- By Tess Curtis
- Published: February 5th, 2013
Randolph College hosted the acclaimed poet for a discussion about her rise from persecution and adversity
Celebrated poet and memoirist Maya Angelou spoke about the power of poetry to a crowded auditorium at Randolph College. Liberty University professor Karen Swallow Prior’s women’s literature class attended the lecture.
When the curtains opened Tuesday, Jan. 29 at 8 p.m. — one hour later than scheduled — Angelou stood to take a shaky little bow, settled down in her blanket-covered wheelchair, and then opened her mouth to sing.
“When it look like the sun will not shine anymore, God put a rainbow in the clouds,” Angelou said.
According to her, poetry is that rainbow in the clouds — a thin ray of hope in a dark and dismal place.
“Poetry has kept us alive,” Angelou said.
According to her, poetry brought the slaves through their bondage and also brought her through the struggles she faced growing up in a southern town like Stamps, Ark.
Through poetry, she said that she was able to rise out of persecution and adversity to become the woman she is today.
Angelou also recalled a time when she read all of the books shelved in the modest library of her hometown. Although she did not claim to understand everything she read at the time, Angelou said that Shakespeare’s Sonnet 29 was one of her favorites.
Reading through his work, she was startled by how much it spoke to her own experience.
“I didn’t care what they told me,” Angelou said. “I was convinced that he was a little black girl.”
Poetry has the power to unite cultures, generations and diversities, according to Angelou, and is a fundamental reason behind the survival of the human race.
“The poetry was written for you,” Angelou said. “It’s all for you.”
Liberty students in attendance, including English major Mary Broughton, took the speaker’s words to heart.
“Mary Angelou was just inspirational and precious,” Broughton said after the address.
“My favorite quote from her was, ‘When you know, you can teach. When you get, you can give.’ She kept on talking about ‘the rainbow coming through the clouds.’ It was poetry that gave her hope.”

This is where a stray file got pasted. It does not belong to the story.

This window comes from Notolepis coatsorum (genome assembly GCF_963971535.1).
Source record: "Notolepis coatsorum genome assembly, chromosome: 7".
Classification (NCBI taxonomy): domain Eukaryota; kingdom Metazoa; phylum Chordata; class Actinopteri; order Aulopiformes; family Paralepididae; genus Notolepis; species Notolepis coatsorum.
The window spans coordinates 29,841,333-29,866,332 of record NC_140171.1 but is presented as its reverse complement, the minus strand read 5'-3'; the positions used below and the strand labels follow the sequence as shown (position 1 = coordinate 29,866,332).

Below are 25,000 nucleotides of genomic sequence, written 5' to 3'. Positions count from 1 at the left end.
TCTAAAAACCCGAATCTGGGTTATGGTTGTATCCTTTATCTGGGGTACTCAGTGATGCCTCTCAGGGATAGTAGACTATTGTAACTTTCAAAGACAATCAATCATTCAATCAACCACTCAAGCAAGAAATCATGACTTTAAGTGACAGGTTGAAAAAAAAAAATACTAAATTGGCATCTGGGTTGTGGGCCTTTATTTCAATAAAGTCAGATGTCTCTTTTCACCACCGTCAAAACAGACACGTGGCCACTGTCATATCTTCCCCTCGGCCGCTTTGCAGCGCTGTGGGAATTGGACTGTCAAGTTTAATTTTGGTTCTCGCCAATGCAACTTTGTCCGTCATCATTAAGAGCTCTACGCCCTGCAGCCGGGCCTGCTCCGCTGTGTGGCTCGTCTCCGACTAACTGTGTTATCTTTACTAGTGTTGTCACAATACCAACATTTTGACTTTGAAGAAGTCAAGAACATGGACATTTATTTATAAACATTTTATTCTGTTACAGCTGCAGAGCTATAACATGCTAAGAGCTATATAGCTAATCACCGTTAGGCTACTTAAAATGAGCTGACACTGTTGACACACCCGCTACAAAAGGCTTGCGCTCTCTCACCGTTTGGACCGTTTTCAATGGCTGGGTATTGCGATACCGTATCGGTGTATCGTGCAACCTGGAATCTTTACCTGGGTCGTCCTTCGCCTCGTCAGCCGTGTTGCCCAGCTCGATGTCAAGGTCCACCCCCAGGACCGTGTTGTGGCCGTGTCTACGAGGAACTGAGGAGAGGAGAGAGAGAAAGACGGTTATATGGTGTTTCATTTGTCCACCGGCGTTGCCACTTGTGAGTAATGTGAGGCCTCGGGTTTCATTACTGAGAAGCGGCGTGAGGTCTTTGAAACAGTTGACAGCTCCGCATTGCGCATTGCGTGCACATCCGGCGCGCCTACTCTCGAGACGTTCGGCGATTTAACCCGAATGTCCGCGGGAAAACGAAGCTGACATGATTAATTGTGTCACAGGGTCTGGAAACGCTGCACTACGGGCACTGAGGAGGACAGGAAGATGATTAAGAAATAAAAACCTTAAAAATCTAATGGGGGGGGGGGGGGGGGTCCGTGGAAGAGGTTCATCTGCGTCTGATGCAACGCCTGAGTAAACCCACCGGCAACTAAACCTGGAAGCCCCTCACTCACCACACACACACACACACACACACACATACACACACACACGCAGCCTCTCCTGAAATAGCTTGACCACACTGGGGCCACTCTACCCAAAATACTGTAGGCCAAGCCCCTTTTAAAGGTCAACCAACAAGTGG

However, students also mentioned some difficulties with actually getting into the building. Although there were two entrances into the Smith Hall Building where Angelou spoke, members of the community and out-of-town guests bunched together to form some semblance of a line hours before the doors opened at 6 p.m.
“(The event) was free, open to the public, but some groups could make reservations,” Prior said. “I contacted them back in December — otherwise, it wouldn’t have worked.”
“I feel like my seat meant a lot, looking at how everybody was trying to get in,” Liberty student Stephanie Young said. “I actually felt really bad, but also really grateful at the same time.”
According to Young, she bypassed the long lines and entered the north entrance of the building along with Prior. However, some students were not so fortunate.
According to one member of the crowd, he had been waiting in line since 4 p.m. in hopes of getting into the building. Prior also mentioned that some people had traveled three hours to Randolph College just to hear Angelou speak.
Most students eventually made it into the building.
“All the security officers … really had it organized well, and they let them come right in,” Prior said.
According to Prior, Randolph College had announced that Angelou was going to speak in December. Prior already knew that her students would be reading Angelou at some point during her course, and she thought that it would be a good experience for them to hear her speak.
“Hearing Maya Angelou is historical, even, and I really wanted my students to have a chance to do that,” Prior said.
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